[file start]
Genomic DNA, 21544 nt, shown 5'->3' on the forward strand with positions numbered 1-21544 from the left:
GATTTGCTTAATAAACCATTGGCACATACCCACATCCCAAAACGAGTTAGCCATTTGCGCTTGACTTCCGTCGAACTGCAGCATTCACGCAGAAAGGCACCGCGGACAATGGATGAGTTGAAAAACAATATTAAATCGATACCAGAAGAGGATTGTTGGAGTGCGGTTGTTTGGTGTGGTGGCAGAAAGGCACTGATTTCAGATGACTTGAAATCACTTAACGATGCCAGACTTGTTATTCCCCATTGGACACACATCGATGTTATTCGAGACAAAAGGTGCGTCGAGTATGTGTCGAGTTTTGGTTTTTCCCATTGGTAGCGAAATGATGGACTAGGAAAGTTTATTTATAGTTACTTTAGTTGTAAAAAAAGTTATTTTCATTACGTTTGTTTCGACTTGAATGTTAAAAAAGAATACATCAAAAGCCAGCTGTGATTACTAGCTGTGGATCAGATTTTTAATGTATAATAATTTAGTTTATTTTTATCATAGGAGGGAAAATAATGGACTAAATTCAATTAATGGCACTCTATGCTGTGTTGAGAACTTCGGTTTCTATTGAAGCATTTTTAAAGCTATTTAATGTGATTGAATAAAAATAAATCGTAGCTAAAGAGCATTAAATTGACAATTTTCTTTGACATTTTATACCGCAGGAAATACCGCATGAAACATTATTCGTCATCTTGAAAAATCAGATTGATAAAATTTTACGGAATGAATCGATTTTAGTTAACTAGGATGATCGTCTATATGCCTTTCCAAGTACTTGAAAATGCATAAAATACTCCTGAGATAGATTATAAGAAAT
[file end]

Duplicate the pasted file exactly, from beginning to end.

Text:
Genomic DNA, 21544 nt, shown 5'->3' on the forward strand with positions numbered 1-21544 from the left:
GATTTGCTTAATAAACCATTGGCACATACCCACATCCCAAAACGAGTTAGCCATTTGCGCTTGACTTCCGTCGAACTGCAGCATTCACGCAGAAAGGCACCGCGGACAATGGATGAGTTGAAAAACAATATTAAATCGATACCAGAAGAGGATTGTTGGAGTGCGGTTGTTTGGTGTGGTGGCAGAAAGGCACTGATTTCAGATGACTTGAAATCACTTAACGATGCCAGACTTGTTATTCCCCATTGGACACACATCGATGTTATTCGAGACAAAAGGTGCGTCGAGTATGTGTCGAGTTTTGGTTTTTCCCATTGGTAGCGAAATGATGGACTAGGAAAGTTTATTTATAGTTACTTTAGTTGTAAAAAAAGTTATTTTCATTACGTTTGTTTCGACTTGAATGTTAAAAAAGAATACATCAAAAGCCAGCTGTGATTACTAGCTGTGGATCAGATTTTTAATGTATAATAATTTAGTTTATTTTTATCATAGGAGGGAAAATAATGGACTAAATTCAATTAATGGCACTCTATGCTGTGTTGAGAACTTCGGTTTCTATTGAAGCATTTTTAAAGCTATTTAATGTGATTGAATAAAAATAAATCGTAGCTAAAGAGCATTAAATTGACAATTTTCTTTGACATTTTATACCGCAGGAAATACCGCATGAAACATTATTCGTCATCTTGAAAAATCAGATTGATAAAATTTTACGGAATGAATCGATTTTAGTTAACTAGGATGATCGTCTATATGCCTTTCCAAGTACTTGAAAATGCATAAAATACTCCTGAGATAGATTATAAGAAAT